As much as we might wish we lived on an ethereal plane with our beloved gadgets, we don’t (yet), and their physicality can be a burden. While annoying design flaws like the iPhone 4’s antenna problems regularly hammer this point home to us, there are potentially graver security implications. A recent study conducted by the University of Pennsylvania’s Department of Computer and Information Science points out one major flaw that should give touchscreen smartphone users some pause: The smudges our fingers leave on the screens can be used to guess our passwords. By taking photos of several Android smartphones and upping the contrast, researchers were able to figure out the phones’ password 92% of the time.
“Touchscreens are touched, so oily residues, or smudges, remain on the screen as a side effect,” the report said. “Latent smudges may be usable to infer recently and frequently touched areas of the screen – a form of information leakage.”
The researchers tested Android handsets because the Google OS uses a graphical password, with users tracing a pattern on the phone to unlock the device. In ideal lighting conditions, the researchers managed to decipher the phone’s password 92% of the time by taking photos of the screen and bumping up the contrast.
There are a few grounds on which to pick apart the study. 92% sounds like an awfully high percentage, and it may indeed be overinflated: While they note that “the pattern space contains 389,112 distinct patterns,” the researchers used the same password for all of the tests, 215368479. They did this because it contained streaks in every orientation and most directions; however, it’s possible that if they were forced to truly guess random passwords from real-world users’ phones, they might have encountered different results.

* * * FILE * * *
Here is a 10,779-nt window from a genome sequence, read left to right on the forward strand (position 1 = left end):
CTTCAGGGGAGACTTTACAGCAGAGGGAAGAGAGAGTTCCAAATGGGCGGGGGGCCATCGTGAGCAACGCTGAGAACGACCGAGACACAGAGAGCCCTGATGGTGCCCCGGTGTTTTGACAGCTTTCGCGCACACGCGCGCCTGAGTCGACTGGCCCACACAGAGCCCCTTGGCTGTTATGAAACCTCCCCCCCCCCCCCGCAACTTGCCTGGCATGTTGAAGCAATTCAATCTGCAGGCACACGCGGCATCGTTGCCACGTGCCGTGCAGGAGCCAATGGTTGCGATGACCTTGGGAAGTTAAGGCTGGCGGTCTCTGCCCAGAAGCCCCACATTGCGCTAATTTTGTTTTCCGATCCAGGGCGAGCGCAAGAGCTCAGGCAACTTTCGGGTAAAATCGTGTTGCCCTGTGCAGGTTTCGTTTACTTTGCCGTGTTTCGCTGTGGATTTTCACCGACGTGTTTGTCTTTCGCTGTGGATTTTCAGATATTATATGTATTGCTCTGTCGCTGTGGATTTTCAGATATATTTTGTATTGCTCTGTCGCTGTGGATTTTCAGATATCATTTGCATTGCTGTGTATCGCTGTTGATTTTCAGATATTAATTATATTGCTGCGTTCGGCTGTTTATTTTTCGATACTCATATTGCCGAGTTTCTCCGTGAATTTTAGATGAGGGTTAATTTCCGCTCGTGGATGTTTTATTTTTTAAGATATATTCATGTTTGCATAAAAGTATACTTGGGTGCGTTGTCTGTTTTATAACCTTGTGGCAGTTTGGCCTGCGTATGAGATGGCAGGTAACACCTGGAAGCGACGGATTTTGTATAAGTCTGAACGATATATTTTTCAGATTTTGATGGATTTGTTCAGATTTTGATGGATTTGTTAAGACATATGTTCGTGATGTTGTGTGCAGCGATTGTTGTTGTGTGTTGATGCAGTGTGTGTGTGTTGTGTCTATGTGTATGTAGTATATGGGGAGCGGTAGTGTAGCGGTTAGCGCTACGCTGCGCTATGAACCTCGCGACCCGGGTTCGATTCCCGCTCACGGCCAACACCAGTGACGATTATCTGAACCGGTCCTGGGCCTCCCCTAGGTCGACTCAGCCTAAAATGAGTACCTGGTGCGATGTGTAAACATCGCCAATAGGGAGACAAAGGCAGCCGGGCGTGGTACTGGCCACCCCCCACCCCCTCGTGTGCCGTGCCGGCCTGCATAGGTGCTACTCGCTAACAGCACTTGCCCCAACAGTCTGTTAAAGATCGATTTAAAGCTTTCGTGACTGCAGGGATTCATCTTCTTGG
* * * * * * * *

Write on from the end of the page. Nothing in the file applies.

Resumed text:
More broadly, Android phones present a particularly ripe target for smudge attacks due to the pattern-based unlock mechanism; 389,112 may sound like a large number of possibilities, but from a cryptographic perspective it really isn’t; an iPhone, with its more conventional password system of letters and numbers entered in sequence, would probably be a tougher nut to crack by smudge attack.
Still, the results are sobering, and the researchers point out that they could potentially apply to many touchscreen devices beyond smartphones, including touchscreen ATMs and DRE [direct-recording electronic] voting machines. As “smudges are surprisingly persistent in time [and] it is surprisingly difficult to incidentally obscure or delete smudges through wiping or pocketing the device,” the research team provides one bit of advice that’s good even if you’re not worried about smudge attackers: Clean your devices regularly.
You can read the full PDF of their research paper here.
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